Waihi Borough Council Diamond Jubilee Booklet 1902-1962

Much has been told of the mines in general but little has been said about those who controlled and worked them. There were men who had followed mining in other parts of New Zealand and in almost every country in the world, Cornwall, Cumberland, Yorkshire and Derbyshire in England, Klondyke and Kalgoorie, Gold Coast and Gympie, Thames, Reefton and the Rand, where just a few of the fields where these men learned their mining and they were reinforced by recruits from all trades and professions.

To try naming the thousands would be futile but a brief listing of those who managed the mines may revive a memory or two. Mr H. P. Barry was superintendent of the Waihi Gold Mining Company almost from its formation in 1890. He retired in 1913, making way for Mr E. G. Banks who continued in office till 1927. Mr H. W. Hopkins held the reins till 1939 when he was succeeded by Mr J. L. Gilmour, a former mine manager. Mr Gilmour died in office in 1942 and Mr J. H. S. Banks took over for a few years, yielding place to Mr A. F. Lowrie, who was still in office when the mine ceased operations in 1952. Mr Thomas Gilmour was appointed mine manager in 1890 and was responsible for the establishment of the workings on such sound lines that mining could continue for fifty years. His son, James, became mine manager in 1903 at the early age of 21, control being shared with Mr R. Williams till 1911, Mr Gilmour then taking sole charge till 1939 when he became superintendent. Mr W. Morrison was associated with Mr Gilmour in the later years of his management. His successor was Mr A. F. Lowrie, who was in turn succeeded by Mr K. Birchall, whose untimely death cut short a programme of mechanisation of underground and surface operations. Mr A. Waite was manager during the final stages of the mine's operations.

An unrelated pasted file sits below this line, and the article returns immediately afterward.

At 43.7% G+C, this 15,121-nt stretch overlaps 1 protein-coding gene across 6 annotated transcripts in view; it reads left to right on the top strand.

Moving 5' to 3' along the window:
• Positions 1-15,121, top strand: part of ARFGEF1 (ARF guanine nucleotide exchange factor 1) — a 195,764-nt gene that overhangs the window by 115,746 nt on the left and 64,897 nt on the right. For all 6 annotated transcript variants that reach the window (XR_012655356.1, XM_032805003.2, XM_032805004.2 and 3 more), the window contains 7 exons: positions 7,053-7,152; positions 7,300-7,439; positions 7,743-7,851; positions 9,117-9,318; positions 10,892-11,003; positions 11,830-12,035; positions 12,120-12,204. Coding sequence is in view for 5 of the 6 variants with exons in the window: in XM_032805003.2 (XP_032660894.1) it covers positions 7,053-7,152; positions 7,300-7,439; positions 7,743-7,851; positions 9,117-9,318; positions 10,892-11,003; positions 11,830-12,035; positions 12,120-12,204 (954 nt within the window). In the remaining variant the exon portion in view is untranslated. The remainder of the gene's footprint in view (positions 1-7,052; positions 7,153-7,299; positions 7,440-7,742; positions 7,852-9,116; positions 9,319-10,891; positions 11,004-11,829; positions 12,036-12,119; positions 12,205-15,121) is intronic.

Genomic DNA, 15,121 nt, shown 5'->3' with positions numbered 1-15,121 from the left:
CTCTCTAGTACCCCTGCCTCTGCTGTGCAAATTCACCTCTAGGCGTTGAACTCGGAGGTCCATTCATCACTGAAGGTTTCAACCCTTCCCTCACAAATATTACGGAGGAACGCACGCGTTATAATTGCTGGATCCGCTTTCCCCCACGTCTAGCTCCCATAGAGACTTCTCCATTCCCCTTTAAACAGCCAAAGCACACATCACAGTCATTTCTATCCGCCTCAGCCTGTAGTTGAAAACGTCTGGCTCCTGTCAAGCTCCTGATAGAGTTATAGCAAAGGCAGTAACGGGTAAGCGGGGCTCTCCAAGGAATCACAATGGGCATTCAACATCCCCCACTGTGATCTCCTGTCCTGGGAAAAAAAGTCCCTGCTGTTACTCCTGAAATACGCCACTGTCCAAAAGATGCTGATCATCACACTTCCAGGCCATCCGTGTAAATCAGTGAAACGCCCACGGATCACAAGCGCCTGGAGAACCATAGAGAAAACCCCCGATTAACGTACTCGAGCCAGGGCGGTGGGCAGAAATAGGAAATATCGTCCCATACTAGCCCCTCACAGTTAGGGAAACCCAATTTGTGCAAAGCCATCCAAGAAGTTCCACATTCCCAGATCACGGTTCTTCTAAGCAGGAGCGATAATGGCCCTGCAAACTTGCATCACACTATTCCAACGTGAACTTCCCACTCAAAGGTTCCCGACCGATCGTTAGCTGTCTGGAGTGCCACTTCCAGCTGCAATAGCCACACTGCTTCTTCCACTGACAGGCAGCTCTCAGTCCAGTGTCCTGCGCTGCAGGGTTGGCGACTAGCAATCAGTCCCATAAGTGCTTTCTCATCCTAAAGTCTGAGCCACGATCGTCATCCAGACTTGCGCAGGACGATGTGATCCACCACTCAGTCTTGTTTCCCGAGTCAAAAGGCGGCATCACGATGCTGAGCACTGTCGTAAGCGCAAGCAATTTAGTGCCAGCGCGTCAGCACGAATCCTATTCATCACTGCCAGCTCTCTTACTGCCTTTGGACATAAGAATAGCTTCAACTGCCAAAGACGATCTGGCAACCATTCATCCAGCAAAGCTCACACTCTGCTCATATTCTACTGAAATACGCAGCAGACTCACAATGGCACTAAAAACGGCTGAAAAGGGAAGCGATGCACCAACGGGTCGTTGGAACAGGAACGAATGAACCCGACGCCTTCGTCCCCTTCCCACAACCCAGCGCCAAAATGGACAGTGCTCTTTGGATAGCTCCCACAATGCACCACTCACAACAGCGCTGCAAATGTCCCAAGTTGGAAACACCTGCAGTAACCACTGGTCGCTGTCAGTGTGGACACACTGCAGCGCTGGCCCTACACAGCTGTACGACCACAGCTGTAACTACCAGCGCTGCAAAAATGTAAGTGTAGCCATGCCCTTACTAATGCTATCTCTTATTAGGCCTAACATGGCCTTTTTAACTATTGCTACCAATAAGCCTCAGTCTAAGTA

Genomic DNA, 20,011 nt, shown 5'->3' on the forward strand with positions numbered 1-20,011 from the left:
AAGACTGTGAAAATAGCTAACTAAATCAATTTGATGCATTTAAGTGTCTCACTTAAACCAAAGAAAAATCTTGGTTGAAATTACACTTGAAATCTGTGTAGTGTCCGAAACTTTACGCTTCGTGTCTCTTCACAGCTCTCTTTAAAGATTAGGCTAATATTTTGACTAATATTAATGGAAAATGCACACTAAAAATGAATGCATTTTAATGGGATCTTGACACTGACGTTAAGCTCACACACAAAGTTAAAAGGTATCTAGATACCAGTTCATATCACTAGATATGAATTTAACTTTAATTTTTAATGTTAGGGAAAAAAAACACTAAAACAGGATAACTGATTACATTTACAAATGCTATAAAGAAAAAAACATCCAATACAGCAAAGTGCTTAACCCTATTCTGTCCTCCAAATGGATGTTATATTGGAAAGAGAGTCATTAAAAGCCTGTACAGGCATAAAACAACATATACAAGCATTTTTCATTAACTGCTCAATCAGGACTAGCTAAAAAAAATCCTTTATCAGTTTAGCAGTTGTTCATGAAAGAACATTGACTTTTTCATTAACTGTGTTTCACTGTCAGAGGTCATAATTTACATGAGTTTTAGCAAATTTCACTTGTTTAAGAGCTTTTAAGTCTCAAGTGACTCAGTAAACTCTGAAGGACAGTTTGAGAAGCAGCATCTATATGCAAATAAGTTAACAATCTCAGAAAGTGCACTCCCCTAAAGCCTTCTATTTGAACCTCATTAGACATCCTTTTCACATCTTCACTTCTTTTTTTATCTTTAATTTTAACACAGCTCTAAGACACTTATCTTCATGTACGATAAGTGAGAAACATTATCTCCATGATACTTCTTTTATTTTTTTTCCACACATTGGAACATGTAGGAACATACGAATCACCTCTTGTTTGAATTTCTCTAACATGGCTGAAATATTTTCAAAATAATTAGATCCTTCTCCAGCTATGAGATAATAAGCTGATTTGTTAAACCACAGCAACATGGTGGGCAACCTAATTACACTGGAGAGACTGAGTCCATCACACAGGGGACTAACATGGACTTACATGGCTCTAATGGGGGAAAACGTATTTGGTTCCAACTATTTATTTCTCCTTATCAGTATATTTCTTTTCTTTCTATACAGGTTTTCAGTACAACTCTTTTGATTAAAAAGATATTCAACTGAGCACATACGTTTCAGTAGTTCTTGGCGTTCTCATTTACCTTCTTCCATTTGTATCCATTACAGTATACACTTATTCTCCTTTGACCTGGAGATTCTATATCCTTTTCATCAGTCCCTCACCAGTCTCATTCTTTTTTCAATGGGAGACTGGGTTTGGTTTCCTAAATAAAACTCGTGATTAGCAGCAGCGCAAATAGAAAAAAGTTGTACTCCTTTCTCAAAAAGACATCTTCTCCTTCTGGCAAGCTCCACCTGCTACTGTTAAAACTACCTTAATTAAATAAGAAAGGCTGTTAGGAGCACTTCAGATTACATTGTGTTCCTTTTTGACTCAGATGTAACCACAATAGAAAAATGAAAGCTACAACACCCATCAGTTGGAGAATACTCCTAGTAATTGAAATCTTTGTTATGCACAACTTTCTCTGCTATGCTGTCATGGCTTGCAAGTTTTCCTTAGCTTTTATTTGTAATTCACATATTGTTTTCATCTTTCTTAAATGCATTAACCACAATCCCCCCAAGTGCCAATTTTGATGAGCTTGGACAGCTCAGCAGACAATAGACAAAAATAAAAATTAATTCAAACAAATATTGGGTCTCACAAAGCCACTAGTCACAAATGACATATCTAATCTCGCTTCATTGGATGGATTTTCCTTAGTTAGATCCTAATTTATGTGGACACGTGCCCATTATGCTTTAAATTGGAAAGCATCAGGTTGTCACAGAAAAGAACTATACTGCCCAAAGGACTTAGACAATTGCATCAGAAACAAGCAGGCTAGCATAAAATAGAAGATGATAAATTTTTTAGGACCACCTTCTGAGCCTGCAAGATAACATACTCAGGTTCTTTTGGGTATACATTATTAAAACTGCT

The first general manager of the Waihi Grand Junction Gold Mining Company was Mr J. Evans, followed by Mr H. Simmonds. Mr F. C. Brown from the Komata Reefs, took over in 1906, when the large battery was being brought into use. He was succeeded by Mr Grace, who remained in charge till 1916. Mr King was in office for a few years to be followed by Mr S. Leah, who remained in charge till the company finally closed up in 1924. The first underground manager was Robert Morgan. He was succeeded in 1904 by Thomas Daly, who was followed by William McConnachie, who remained in charge till 1922. After a brief spell of management by Mr A. J. Walker, Mr P. Whitehead took over and was in control when the mine closed.

The easiest way to mention the large numbers of miners who came and went through the years is to list the picturesque nick names by which many of them were known. Hobart-town Jack was an old miner whose specialty was racing the mail coach to Thames on foot! Strike Me Dead Jones was the title of one chap who certainly had not been christened Jones. A miner with a great fund of particularly tall tales was known as Horribly Andy, while one tall and thin to the point of emaciation was known as Narrow Gauge Jim. Moil Hole McLaughlin, Plugger Bill, Spike Murphy, Bones Radford, were all well known characters, while one trucker who put up a better tally than a mine pony earned the sobriquet of the Human Horse. One man who had a similar surname to a Nelson desperado, was always known as Skin the Goat, while Lofty, Snowy, Shorty, Bluey, Hungry and Tiny, were titles used to separate those of similar surnames. Nick names such as Pullthrough, Tape Worm, Tadpole were bestowed on unpopular types, but what would normally be considered outrageous epithets aroused no ill feeling among friends. Most of the old miners have gone to greener fields but their memory lives on in the hearts of those who knew them to be the salt of the earth.

— N.M.